This Saturday will see Christmas Day. Rather than publish this article then, the British Gazette does so today. The British Gazette has since its resurrection as a source of online news and commentary has asserted the desirability of as well as the lawful duty of those running this country of asserting the sovereignty of this United Kingdom. It deprecates those who seek otherwise.
Christmas Day is the day on which Sir Charles Spencer “Charlie” Chaplin, KBE died. The British Gazette commemorates this man with an excerpt from one of his most well known films, The Great Dictator. Of all drama it can reasonably be said that the “final speech” of this film is one of the finest orations ever spoken by one man to many. It is a wonderful yet hopelessly idealistic speech. It is however a speech that among any other ensured that Sir Charles Chaplin had “his card marked” by US politicians who believed him to be a communist. These morons were not disabused of this notion even after the great man took up residence in Switzerland as a tax exile!
The Great Dictator by Sir Charles Chaplin, KBE was released in October 1940. Like most Chaplin films, he wrote, produced, and directed, in addition to starring as the lead. It was the first major feature film of its period to bitterly satirize Nazism and Adolf Hitler. At the time of its first release, the United States was still formally at peace with Nazi Germany. Sir Charles Chaplin’s film advanced a stirring, controversial condemnation of Hitler, fascism, anti-Semitism, and the Nazis, whom he excoriates in the film as “machine men, with machine minds and machine hearts”. When the film was in production, the British government announced that it would prohibit its exhibition in the United Kingdom in keeping with its appeasement policy concerning Nazi Germany. However, by the time the film was released, the UK was at war with Germany and the film was now welcomed in part for its obvious propaganda value. In 1941, London’s Prince of Wales Theatre screened its UK premiere. It became Sir Charles Chaplin’s highest grossing film.
In his 1964 autobiography, Sir Charles Chaplin stated that he would not have been able to make such jokes about the Nazi regime had the extent of the Nazi horrors been known, particularly the death camps and the Holocaust.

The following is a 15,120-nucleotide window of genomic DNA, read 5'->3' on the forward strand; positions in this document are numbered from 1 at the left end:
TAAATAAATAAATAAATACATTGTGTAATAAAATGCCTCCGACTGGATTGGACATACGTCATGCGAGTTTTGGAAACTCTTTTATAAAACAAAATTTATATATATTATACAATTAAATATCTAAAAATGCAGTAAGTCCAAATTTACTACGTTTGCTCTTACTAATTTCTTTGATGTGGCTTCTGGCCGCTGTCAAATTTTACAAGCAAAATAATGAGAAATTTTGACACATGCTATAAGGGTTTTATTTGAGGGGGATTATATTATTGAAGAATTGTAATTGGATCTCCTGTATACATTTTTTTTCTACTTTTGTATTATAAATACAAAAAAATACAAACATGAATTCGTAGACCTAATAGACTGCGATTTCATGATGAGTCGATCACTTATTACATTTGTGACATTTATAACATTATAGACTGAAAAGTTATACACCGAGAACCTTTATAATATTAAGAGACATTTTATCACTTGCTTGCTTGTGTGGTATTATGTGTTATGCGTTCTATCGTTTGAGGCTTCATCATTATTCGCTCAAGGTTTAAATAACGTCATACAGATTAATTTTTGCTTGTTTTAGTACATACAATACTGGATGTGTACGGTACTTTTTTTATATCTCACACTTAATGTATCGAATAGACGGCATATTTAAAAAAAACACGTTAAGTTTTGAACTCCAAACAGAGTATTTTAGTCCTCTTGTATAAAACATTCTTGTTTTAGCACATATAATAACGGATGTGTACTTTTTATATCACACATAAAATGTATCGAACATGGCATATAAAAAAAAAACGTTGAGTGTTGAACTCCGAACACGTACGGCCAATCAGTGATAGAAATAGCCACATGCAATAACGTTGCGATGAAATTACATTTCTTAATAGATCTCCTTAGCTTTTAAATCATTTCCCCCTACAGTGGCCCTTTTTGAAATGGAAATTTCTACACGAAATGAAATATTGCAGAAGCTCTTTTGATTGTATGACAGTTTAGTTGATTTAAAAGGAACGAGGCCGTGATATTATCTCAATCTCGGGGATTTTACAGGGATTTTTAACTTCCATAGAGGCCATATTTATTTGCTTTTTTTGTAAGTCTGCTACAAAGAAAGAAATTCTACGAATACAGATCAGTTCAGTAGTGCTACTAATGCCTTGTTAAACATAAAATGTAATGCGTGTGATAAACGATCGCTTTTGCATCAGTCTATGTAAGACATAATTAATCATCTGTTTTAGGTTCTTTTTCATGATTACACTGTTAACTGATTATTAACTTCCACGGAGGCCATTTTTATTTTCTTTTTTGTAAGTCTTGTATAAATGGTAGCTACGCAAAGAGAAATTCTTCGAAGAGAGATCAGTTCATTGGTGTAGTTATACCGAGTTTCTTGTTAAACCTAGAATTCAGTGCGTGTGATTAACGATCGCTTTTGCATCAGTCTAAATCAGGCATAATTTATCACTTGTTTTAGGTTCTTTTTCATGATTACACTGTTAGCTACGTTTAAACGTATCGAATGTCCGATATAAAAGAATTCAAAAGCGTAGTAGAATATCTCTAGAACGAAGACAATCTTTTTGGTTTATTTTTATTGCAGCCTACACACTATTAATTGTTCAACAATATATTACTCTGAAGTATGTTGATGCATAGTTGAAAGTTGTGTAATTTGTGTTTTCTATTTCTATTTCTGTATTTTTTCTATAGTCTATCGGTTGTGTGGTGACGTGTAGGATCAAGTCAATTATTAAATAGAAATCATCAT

During the era of McCarthyism, Sir Charles Chaplin was accused of “un-American activities” as a suspected communist and J. Edgar Hoover, who had instructed the FBI to keep extensive secret files on him, tried to end his United States residency when Congressional figures threatened to call him as a witness in hearings. This was never done, probably from fear of Sir Charles Chaplin’s ability to lampoon the politicians.
In 1952, Sir Charles Chaplin left the US for what was intended as a brief trip home to the United Kingdom for the London premiere of Limelight. Hoover learned of the trip and negotiated with the Immigration and Naturalization Service to revoke Sir Charles Chaplin’s re-entry permit, exiling Sir Charles Chaplin so he could not return for his alleged political leanings. Sir Charles Chaplin decided not to re-enter the United States, writing: “Since the end of the last world war, I have been the object of lies and propaganda by powerful reactionary groups who, by their influence and by the aid of America’s yellow press, have created an unhealthy atmosphere in which liberal-minded individuals can be singled out and persecuted. Under these conditions I find it virtually impossible to continue my motion-picture work, and I have therefore given up my residence in the United States.”
Sir Charles Chaplin was knighted in 1975 at the age of 85 as a Knight Commander of the British Empire (KBE) by Queen Elizabeth II. The honour had been first proposed in 1931. Knighthood was suggested again in 1956, but was vetoed after a Foreign Office report raised concerns over Chaplin’s purported “communist” views; it was felt that honouring him would damage relations with the United States. The word lickspittle comes to mind.